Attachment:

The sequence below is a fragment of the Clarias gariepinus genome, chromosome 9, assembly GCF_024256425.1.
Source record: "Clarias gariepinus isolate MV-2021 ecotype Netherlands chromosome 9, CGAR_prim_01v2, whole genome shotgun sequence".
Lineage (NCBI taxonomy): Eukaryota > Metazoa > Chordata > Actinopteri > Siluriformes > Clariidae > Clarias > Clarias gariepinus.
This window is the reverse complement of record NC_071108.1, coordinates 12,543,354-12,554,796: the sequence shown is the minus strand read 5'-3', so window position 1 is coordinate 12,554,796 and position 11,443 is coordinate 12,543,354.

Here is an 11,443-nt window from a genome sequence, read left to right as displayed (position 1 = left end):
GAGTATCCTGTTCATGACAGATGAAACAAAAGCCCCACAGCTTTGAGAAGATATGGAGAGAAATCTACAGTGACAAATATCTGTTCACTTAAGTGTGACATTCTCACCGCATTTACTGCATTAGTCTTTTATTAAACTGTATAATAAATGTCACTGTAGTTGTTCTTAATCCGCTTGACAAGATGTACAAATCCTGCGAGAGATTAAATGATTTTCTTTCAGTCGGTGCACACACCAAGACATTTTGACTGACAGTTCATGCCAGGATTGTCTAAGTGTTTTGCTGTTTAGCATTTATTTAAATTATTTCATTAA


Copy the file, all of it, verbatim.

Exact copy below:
The sequence below is a fragment of the Clarias gariepinus genome, chromosome 9, assembly GCF_024256425.1.
Source record: "Clarias gariepinus isolate MV-2021 ecotype Netherlands chromosome 9, CGAR_prim_01v2, whole genome shotgun sequence".
Lineage (NCBI taxonomy): Eukaryota > Metazoa > Chordata > Actinopteri > Siluriformes > Clariidae > Clarias > Clarias gariepinus.
This window is the reverse complement of record NC_071108.1, coordinates 12,543,354-12,554,796: the sequence shown is the minus strand read 5'-3', so window position 1 is coordinate 12,554,796 and position 11,443 is coordinate 12,543,354.

Here is an 11,443-nt window from a genome sequence, read left to right as displayed (position 1 = left end):
GAGTATCCTGTTCATGACAGATGAAACAAAAGCCCCACAGCTTTGAGAAGATATGGAGAGAAATCTACAGTGACAAATATCTGTTCACTTAAGTGTGACATTCTCACCGCATTTACTGCATTAGTCTTTTATTAAACTGTATAATAAATGTCACTGTAGTTGTTCTTAATCCGCTTGACAAGATGTACAAATCCTGCGAGAGATTAAATGATTTTCTTTCAGTCGGTGCACACACCAAGACATTTTGACTGACAGTTCATGCCAGGATTGTCTAAGTGTTTTGCTGTTTAGCATTTATTTAAATTATTTCATTAA